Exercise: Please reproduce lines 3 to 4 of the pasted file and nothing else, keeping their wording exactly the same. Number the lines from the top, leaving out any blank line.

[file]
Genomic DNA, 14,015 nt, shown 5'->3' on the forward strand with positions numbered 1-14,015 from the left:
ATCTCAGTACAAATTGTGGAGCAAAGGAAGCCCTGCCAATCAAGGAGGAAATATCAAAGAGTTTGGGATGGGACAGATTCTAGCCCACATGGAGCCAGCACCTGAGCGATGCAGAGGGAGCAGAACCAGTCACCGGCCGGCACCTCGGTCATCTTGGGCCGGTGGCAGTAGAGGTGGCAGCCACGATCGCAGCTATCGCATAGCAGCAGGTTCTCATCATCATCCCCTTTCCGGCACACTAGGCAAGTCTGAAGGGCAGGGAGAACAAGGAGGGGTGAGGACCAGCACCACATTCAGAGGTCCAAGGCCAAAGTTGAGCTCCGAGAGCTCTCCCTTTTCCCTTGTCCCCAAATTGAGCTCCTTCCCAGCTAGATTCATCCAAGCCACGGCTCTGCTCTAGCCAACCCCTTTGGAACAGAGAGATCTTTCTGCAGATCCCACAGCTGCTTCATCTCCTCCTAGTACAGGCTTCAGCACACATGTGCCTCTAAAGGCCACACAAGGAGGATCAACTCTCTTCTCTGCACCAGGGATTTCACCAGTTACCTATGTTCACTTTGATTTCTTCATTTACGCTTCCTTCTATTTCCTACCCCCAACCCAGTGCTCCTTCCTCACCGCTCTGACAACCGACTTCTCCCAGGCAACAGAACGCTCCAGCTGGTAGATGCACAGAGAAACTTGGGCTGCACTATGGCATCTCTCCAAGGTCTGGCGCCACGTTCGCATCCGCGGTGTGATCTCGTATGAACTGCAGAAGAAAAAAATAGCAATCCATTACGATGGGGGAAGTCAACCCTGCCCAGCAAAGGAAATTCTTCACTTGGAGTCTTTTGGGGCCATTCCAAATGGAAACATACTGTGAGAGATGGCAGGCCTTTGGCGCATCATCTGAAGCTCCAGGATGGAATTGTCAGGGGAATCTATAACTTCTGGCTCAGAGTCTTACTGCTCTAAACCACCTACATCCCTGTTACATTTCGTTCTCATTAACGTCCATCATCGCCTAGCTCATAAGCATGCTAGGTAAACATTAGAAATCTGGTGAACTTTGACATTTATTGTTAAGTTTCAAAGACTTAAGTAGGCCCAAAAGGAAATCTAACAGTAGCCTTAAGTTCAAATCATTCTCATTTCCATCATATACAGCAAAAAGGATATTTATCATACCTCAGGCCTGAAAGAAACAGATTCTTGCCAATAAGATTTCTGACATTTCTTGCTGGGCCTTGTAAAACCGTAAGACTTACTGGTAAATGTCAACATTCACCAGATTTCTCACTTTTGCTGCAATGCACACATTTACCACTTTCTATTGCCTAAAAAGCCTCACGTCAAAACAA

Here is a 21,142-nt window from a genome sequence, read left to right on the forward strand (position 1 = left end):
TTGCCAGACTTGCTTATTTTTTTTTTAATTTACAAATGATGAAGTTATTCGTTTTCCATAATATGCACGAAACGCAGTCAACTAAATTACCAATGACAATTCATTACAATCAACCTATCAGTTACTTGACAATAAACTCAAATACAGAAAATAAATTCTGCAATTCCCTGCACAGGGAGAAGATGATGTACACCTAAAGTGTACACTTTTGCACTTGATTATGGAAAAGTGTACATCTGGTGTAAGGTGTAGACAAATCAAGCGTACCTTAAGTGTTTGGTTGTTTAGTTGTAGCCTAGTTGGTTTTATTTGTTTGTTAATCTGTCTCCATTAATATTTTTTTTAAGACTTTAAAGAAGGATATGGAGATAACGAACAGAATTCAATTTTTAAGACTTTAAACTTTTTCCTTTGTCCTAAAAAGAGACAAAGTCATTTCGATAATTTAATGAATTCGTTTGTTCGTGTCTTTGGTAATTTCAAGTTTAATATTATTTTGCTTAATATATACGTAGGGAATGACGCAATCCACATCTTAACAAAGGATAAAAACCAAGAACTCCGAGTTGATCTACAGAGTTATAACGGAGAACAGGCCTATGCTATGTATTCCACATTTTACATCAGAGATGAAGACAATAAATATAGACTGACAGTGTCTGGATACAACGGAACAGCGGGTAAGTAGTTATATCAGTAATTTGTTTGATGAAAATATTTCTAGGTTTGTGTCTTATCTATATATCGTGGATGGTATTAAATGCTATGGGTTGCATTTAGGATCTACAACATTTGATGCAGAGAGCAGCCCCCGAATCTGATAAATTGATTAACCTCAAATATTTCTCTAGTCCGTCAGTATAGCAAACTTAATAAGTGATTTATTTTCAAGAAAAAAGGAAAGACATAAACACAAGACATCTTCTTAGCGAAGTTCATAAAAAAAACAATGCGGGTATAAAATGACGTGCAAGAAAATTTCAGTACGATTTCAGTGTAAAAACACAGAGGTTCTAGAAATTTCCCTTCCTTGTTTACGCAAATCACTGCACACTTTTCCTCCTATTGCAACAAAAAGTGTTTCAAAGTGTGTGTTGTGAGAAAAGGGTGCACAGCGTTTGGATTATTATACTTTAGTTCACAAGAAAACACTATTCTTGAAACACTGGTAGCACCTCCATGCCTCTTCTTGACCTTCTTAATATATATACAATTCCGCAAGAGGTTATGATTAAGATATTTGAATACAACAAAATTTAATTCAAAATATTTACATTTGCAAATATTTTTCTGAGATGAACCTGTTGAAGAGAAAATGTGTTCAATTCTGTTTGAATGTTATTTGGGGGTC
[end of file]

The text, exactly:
Here is a 21,142-nt window from a genome sequence, read left to right on the forward strand (position 1 = left end):
TTGCCAGACTTGCTTATTTTTTTTTTAATTTACAAATGATGAAGTTATTCGTTTTCCATAATATGCACGAAACGCAGTCAACTAAATTACCAATGACAATTCATTACAATCAACCTATCAGTTACTTGACAATAAACTCAAATACAGAAAATAAATTCTGCAATTCCCTGCACAGGGAGAAGATGATGTACACCTAAAGTGTACACTTTTGCACTTGATTATGGAAAAGTGTACATCTGGTGTAAGGTGTAGACAAATCAAGCGTACCTTAAGTGTTTGGTTGTTTAGTTGTAGCCTAGTTGGTTTTATTTGTTTGTTAATCTGTCTCCATTAATATTTTTTTTAAGACTTTAAAGAAGGATATGGAGATAACGAACAGAATTCAATTTTTAAGACTTTAAACTTTTTCCTTTGTCCTAAAAAGAGACAAAGTCATTTCGATAATTTAATGAATTCGTTTGTTCGTGTCTTTGGTAATTTCAAGTTTAATATTATTTTGCTTAATATATACGTAGGGAATGACGCAATCCACATCTTAACAAAGGATAAAAACCAAGAACTCCGAGTTGATCTACAGAGTTATAACGGAGAACAGGCCTATGCTATGTATTCCACATTTTACATCAGAGATGAAGACAATAAATATAGACTGACAGTGTCTGGATACAACGGAACAGCGGGTAAGTAGTTATATCAGTAATTTGTTTGATGAAAATATTTCTAGGTTTGTGTCTTATCTATATATCGTGGATGGTATTAAATGCTATGGGTTGCATTTAGGATCTACAACATTTGATGCAGAGAGCAGCCCCCGAATCTGATAAATTGATTAACCTCAAATATTTCTCTAGTCCGTCAGTATAGCAAACTTAATAAGTGATTTATTTTCAAGAAAAAAGGAAAGACATAAACACAAGACATCTTCTTAGCGAAGTTCATAAAAAAAACAATGCGGGTATAAAATGACGTGCAAGAAAATTTCAGTACGATTTCAGTGTAAAAACACAGAGGTTCTAGAAATTTCCCTTCCTTGTTTACGCAAATCACTGCACACTTTTCCTCCTATTGCAACAAAAAGTGTTTCAAAGTGTGTGTTGTGAGAAAAGGGTGCACAGCGTTTGGATTATTATACTTTAGTTCACAAGAAAACACTATTCTTGAAACACTGGTAGCACCTCCATGCCTCTTCTTGACCTTCTTAATATATATACAATTCCGCAAGAGGTTATGATTAAGATATTTGAATACAACAAAATTTAATTCAAAATATTTACATTTGCAAATATTTTTCTGAGATGAACCTGTTGAAGAGAAAATGTGTTCAATTCTGTTTGAATGTTATTTGGGGGTC